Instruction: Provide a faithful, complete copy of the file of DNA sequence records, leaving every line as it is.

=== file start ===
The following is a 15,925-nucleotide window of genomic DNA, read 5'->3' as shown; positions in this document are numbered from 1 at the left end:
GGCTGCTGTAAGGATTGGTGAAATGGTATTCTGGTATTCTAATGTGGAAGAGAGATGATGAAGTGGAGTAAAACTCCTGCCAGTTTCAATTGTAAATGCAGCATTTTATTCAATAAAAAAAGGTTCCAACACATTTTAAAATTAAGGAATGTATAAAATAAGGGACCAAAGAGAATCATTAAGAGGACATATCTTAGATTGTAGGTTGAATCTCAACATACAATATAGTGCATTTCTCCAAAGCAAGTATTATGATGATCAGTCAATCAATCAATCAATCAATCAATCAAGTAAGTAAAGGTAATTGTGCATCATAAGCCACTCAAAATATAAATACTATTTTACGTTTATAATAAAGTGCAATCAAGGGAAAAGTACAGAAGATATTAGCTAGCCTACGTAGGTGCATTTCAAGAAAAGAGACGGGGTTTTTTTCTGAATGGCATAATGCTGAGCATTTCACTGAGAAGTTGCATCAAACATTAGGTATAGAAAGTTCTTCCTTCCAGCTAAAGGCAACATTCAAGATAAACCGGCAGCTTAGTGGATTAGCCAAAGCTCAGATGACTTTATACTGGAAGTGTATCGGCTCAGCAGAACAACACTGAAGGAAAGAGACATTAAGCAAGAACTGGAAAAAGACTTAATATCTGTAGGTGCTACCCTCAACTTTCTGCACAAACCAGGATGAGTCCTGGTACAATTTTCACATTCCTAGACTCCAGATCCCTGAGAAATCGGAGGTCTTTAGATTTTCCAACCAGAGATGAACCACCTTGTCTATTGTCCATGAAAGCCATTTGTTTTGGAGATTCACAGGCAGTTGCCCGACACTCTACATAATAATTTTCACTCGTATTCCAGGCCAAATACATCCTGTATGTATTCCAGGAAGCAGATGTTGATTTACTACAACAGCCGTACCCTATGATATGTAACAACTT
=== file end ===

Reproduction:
The following is a 15,925-nucleotide window of genomic DNA, read 5'->3' as shown; positions in this document are numbered from 1 at the left end:
GGCTGCTGTAAGGATTGGTGAAATGGTATTCTGGTATTCTAATGTGGAAGAGAGATGATGAAGTGGAGTAAAACTCCTGCCAGTTTCAATTGTAAATGCAGCATTTTATTCAATAAAAAAAGGTTCCAACACATTTTAAAATTAAGGAATGTATAAAATAAGGGACCAAAGAGAATCATTAAGAGGACATATCTTAGATTGTAGGTTGAATCTCAACATACAATATAGTGCATTTCTCCAAAGCAAGTATTATGATGATCAGTCAATCAATCAATCAATCAATCAATCAAGTAAGTAAAGGTAATTGTGCATCATAAGCCACTCAAAATATAAATACTATTTTACGTTTATAATAAAGTGCAATCAAGGGAAAAGTACAGAAGATATTAGCTAGCCTACGTAGGTGCATTTCAAGAAAAGAGACGGGGTTTTTTTCTGAATGGCATAATGCTGAGCATTTCACTGAGAAGTTGCATCAAACATTAGGTATAGAAAGTTCTTCCTTCCAGCTAAAGGCAACATTCAAGATAAACCGGCAGCTTAGTGGATTAGCCAAAGCTCAGATGACTTTATACTGGAAGTGTATCGGCTCAGCAGAACAACACTGAAGGAAAGAGACATTAAGCAAGAACTGGAAAAAGACTTAATATCTGTAGGTGCTACCCTCAACTTTCTGCACAAACCAGGATGAGTCCTGGTACAATTTTCACATTCCTAGACTCCAGATCCCTGAGAAATCGGAGGTCTTTAGATTTTCCAACCAGAGATGAACCACCTTGTCTATTGTCCATGAAAGCCATTTGTTTTGGAGATTCACAGGCAGTTGCCCGACACTCTACATAATAATTTTCACTCGTATTCCAGGCCAAATACATCCTGTATGTATTCCAGGAAGCAGATGTTGATTTACTACAACAGCCGTACCCTATGATATGTAACAACTT